Posts Tagged: the Great Depression
The New York Comics & Picture-Story Symposium is a weekly forum for discussing the tradition and future of text/image work. Open to the public, it meets Tuesday nights 7-9 p.m. EST in New York City....more
Saul Bellow’s 1978 story “A Silver Dish“ has been has been re-released over at the New Yorker. The piece follows Woody Seblst, a successful businessman, before abandoning its conventional plot structure entirely; Bellow’s prose seeps into the Great Depression, the rise of gateway psychedelics, and Woody’s bleeding relationship with a “dying and picturesque father”:
There were Woody’s two sisters as well, unmarried, in their fifties, very Christian, very straight, still living with Mama in an entirely Christian bungalow.
With America gripped by the Great Depression, booksellers found that $2.75 put hardcover books out of reach for most readers. (A movie ticket then cost just 20 cents.) In 1939, with a full-page ad in the New York Times and ten titles, Robert de Graff changed the industry with the introduction of 25-cent paperback books....more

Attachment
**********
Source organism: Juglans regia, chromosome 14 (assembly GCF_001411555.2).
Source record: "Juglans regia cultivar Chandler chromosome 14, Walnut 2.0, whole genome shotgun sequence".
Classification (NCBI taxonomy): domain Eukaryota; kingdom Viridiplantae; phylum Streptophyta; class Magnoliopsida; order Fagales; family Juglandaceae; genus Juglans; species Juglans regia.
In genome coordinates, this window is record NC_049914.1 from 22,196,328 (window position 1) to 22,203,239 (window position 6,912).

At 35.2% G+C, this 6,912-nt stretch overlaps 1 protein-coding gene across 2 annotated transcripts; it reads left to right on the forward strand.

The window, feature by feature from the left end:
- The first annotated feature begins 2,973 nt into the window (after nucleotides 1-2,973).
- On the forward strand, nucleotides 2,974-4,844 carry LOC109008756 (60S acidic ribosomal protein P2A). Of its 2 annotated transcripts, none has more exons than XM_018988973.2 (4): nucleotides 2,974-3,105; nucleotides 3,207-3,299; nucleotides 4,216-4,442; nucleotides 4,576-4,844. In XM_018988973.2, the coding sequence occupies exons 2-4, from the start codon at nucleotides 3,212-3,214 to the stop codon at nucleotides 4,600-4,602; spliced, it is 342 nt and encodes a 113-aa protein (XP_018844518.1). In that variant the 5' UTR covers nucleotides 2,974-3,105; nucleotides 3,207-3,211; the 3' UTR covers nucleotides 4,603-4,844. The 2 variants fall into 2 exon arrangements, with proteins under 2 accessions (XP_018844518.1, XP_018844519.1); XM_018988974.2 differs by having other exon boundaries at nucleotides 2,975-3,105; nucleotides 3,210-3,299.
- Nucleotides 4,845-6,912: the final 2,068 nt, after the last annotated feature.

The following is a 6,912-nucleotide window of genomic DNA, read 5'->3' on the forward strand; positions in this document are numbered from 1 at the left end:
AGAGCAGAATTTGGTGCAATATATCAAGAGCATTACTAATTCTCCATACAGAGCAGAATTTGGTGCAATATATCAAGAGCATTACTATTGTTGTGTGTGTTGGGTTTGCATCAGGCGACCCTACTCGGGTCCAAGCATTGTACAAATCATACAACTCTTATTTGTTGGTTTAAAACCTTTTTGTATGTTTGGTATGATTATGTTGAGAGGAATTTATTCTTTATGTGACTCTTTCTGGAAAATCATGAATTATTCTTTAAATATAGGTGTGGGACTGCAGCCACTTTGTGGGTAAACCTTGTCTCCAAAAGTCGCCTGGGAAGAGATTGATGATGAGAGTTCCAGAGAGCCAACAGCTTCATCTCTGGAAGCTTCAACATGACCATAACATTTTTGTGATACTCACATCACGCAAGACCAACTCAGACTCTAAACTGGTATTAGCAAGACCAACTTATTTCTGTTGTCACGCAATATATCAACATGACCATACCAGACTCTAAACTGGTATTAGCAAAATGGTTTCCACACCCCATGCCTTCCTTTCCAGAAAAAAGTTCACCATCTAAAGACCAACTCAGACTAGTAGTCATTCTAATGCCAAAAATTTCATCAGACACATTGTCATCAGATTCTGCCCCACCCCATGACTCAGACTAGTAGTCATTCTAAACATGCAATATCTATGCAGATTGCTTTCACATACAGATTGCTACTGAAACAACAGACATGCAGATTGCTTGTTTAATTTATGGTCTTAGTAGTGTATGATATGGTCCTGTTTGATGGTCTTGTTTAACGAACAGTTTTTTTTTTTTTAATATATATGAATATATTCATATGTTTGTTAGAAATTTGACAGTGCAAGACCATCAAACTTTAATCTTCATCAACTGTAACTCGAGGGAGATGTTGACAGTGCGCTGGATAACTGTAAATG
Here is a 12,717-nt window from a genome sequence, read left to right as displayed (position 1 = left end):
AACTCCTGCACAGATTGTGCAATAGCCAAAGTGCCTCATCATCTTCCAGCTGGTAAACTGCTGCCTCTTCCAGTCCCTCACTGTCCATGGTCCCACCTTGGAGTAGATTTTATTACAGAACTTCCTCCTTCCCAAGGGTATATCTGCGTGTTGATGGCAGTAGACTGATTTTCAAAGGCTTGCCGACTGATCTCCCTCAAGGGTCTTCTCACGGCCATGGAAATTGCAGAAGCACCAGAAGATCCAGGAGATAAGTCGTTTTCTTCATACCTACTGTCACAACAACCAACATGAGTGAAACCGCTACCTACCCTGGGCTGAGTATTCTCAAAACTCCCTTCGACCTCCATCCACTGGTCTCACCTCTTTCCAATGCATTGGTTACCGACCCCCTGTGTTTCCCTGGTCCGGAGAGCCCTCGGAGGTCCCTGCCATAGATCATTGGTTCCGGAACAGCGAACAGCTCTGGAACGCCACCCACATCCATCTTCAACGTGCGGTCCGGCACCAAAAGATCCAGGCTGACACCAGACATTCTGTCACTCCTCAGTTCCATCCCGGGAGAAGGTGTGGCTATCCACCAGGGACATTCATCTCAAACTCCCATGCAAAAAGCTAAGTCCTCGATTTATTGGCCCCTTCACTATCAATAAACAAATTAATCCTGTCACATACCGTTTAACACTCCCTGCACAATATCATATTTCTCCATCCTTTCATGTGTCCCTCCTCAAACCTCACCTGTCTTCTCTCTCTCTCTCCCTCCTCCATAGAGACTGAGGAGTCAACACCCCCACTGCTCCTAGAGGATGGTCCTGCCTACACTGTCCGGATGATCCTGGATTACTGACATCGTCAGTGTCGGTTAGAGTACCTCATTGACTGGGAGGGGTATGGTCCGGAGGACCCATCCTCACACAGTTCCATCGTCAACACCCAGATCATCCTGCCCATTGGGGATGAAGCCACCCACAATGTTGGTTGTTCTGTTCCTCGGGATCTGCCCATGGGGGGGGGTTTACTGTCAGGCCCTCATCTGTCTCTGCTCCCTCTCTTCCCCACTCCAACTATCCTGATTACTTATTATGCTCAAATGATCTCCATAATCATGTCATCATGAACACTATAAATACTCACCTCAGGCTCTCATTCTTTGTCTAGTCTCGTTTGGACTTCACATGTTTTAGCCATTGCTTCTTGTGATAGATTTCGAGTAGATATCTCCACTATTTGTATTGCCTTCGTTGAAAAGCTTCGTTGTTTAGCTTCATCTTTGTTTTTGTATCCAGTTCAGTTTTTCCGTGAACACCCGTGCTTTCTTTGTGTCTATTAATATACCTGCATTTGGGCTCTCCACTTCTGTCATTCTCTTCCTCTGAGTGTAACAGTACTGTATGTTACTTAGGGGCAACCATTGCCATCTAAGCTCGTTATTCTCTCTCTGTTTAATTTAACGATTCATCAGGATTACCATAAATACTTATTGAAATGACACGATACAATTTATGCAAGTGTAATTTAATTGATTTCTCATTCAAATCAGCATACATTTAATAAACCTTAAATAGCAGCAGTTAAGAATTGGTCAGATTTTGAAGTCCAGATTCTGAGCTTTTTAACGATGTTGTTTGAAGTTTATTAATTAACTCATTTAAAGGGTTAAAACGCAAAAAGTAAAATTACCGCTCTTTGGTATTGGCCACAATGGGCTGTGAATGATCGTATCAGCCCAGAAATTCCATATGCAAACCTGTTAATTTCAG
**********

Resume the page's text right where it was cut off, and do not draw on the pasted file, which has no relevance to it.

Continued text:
I have a theory that elegant people have an aura of impenetrable private sadness, and that good taste and impeccable manners are life’s consolation. Perhaps they conjure sprezzatura, the Renaissance ideal of artful nonchalance, that makes it all conceivable....more
“Ed Paulsen was nineteen in 1931. He was a job applicant. San Francisco. ‘I’d get up at five in the morning and head for the waterfront. Outside the Spreckels Sugar Refinery, outside the gates, there would be a thousand men. You know dang well there’s only three or four jobs....more